The agreement with Baltimore County for use of the Eastern Sanitary Landfill in White Marsh means that the former Plecker Golf property located in the 800 block of Philadelphia Road in Joppa will not be used as a waste transfer station as had been proposed in the spring of 2012. The future use of the former Plecker property will be determined following an assessment of the future needs of the Department of Public Works and of the nearby community.

Commenting on the plan, Harford County Councilman Dion Guthrie (District A) said, “I fully support the decision that was reached by the Administration regarding our solid waste disposal. This option, as explained by the County Executive, alleviates a major concern for the residents of Joppa/Joppatowne and Edgewood.”

“This is an issue that we have been working on for a number of years and is definitely a win/win situation for all citizens,” Guthrie continued. “The eventual closing of the Waste-to-Energy facility in 2016 will be well received by all of the citizens along Route 152 and Fort Hoyle Roads. I would like to thank County Executive Craig, Public Works Director Tim Whittie, and all of the citizens in my district for their patience and assistance in getting us to this point.”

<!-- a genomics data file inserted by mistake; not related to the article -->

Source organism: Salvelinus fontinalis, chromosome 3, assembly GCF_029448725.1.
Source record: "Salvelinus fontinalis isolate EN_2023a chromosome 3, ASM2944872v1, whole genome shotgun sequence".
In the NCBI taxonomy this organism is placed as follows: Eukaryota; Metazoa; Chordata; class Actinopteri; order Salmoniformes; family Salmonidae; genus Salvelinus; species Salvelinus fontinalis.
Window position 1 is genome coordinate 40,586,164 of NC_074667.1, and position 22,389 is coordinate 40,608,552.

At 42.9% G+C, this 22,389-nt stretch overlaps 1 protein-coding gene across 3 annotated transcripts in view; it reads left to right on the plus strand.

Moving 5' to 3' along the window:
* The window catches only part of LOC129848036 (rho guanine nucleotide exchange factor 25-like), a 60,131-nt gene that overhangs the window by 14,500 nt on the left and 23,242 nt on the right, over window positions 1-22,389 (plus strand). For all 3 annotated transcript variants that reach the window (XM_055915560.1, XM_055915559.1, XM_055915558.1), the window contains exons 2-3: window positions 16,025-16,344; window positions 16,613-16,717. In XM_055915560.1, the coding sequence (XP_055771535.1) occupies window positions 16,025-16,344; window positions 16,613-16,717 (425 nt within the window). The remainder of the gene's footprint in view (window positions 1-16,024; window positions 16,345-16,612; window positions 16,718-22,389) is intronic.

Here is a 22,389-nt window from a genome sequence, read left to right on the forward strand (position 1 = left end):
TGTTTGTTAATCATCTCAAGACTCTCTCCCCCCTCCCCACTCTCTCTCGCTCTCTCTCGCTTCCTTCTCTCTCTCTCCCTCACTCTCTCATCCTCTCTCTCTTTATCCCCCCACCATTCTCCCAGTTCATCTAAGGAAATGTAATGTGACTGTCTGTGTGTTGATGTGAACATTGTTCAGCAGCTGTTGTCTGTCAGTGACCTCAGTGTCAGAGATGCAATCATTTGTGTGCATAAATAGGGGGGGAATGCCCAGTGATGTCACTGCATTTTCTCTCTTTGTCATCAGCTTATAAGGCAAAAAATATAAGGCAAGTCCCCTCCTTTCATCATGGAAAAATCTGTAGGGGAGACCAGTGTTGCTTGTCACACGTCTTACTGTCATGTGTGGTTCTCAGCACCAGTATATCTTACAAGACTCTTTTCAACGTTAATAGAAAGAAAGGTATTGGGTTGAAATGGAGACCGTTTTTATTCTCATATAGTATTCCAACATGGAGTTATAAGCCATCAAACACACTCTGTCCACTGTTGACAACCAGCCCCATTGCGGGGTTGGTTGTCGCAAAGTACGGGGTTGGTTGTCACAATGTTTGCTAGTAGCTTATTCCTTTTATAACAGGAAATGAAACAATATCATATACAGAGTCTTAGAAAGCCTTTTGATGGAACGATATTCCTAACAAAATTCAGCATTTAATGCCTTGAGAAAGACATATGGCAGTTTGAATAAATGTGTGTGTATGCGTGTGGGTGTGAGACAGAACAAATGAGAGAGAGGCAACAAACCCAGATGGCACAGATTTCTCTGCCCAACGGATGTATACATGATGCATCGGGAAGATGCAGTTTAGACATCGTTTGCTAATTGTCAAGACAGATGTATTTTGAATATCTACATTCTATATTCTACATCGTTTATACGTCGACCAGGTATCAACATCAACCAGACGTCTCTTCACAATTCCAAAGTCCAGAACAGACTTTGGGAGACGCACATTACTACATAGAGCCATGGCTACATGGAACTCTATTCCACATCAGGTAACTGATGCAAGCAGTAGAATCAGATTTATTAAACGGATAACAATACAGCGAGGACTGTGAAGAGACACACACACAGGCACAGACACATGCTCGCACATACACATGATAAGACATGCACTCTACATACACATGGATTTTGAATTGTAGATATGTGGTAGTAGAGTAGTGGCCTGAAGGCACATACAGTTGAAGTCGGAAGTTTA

Alternative Solutions

Alternative Solution

Capital Costs of County-Owned Waste Disposal Facility

Estimated 2016 Solid Waste Annual Operating Costs & Waste Disposal Facility Debt Service

 

Continue Operating WTE Plant for 10 years. Construct and operate Recycling Transfer Station next to plant. Transfer out solid waste above capacity of plant.

$3.6M

$12.5M*

 

Local Trash Collectors Deliver solid waste and single stream recyclables to Baltimore County's Transfer Station

$0

$13.4M

 

Harford County Finances, Designs, Builds, and Operates Transfer Station at HWDC landfill.

$8.4M

$13.5M

 

Harford County Finances, Designs, Builds and Operates Transfer Station at Joppa without Homeowner Drop-off Facility

$9.3M

$13.6M

 

MES Transfer Station at Joppa without Homeowner Drop-off Facility

$8.5M

$13.7M

 

Harford County Finances, Designs, Builds and Operates Transfer Station at Joppa with Homeowner Drop-off Facility

$11.1M

$13.9M

 

MES Transfer Station at Joppa with Homeowner Drop-off Facility

$11.5M

$14.2M

 

Harford County Finances, Designs and Builds Transfer Station at Joppa with Homeowner Drop-off Facility. Private Company Operates

$11.1M

$14.5M

 

Private Company Finances, Designs, Builds, Constructs and Operates Transfer Station at Joppa with Homeowner Drop-off Facility

$0

$14.7M

 

MES Transfer Station & Fuel Processing Facility at Joppa with Homeowner Drop-off Facility

$20M

$15.2M

* This alternative assumes the availability of the WTE Plant and the willingness of the Army to continue the relationship, which is not currently the case. The alternative results in an estimated 2016 annual operating costs and debt service of $17.1M. This is offset by revenue from steam sales, permitted materials, and recovered metals estimated to be $4.6M, or a net annual cost of $12.5M.